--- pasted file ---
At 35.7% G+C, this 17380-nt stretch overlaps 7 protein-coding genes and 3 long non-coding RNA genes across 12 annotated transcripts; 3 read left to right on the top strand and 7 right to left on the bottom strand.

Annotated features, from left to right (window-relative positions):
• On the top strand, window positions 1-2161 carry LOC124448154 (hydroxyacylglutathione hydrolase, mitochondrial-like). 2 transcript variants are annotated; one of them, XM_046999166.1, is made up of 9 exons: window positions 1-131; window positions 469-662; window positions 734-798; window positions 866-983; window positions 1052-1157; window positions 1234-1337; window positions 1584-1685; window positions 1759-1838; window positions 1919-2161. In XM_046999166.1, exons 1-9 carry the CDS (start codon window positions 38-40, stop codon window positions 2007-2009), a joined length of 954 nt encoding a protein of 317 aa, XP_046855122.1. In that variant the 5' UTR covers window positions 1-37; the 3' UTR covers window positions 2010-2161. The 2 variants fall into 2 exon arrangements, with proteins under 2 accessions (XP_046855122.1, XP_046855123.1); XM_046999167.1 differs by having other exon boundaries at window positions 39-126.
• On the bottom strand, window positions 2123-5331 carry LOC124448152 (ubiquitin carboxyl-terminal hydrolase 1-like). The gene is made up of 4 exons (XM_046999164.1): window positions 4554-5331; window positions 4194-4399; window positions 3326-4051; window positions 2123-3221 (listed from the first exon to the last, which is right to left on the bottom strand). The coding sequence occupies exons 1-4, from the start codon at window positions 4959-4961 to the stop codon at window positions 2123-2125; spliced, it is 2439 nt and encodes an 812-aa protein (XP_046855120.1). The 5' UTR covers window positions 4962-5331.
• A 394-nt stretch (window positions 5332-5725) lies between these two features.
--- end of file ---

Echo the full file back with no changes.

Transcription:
At 35.7% G+C, this 17380-nt stretch overlaps 7 protein-coding genes and 3 long non-coding RNA genes across 12 annotated transcripts; 3 read left to right on the top strand and 7 right to left on the bottom strand.

Annotated features, from left to right (window-relative positions):
• On the top strand, window positions 1-2161 carry LOC124448154 (hydroxyacylglutathione hydrolase, mitochondrial-like). 2 transcript variants are annotated; one of them, XM_046999166.1, is made up of 9 exons: window positions 1-131; window positions 469-662; window positions 734-798; window positions 866-983; window positions 1052-1157; window positions 1234-1337; window positions 1584-1685; window positions 1759-1838; window positions 1919-2161. In XM_046999166.1, exons 1-9 carry the CDS (start codon window positions 38-40, stop codon window positions 2007-2009), a joined length of 954 nt encoding a protein of 317 aa, XP_046855122.1. In that variant the 5' UTR covers window positions 1-37; the 3' UTR covers window positions 2010-2161. The 2 variants fall into 2 exon arrangements, with proteins under 2 accessions (XP_046855122.1, XP_046855123.1); XM_046999167.1 differs by having other exon boundaries at window positions 39-126.
• On the bottom strand, window positions 2123-5331 carry LOC124448152 (ubiquitin carboxyl-terminal hydrolase 1-like). The gene is made up of 4 exons (XM_046999164.1): window positions 4554-5331; window positions 4194-4399; window positions 3326-4051; window positions 2123-3221 (listed from the first exon to the last, which is right to left on the bottom strand). The coding sequence occupies exons 1-4, from the start codon at window positions 4959-4961 to the stop codon at window positions 2123-2125; spliced, it is 2439 nt and encodes an 812-aa protein (XP_046855120.1). The 5' UTR covers window positions 4962-5331.
• A 394-nt stretch (window positions 5332-5725) lies between these two features.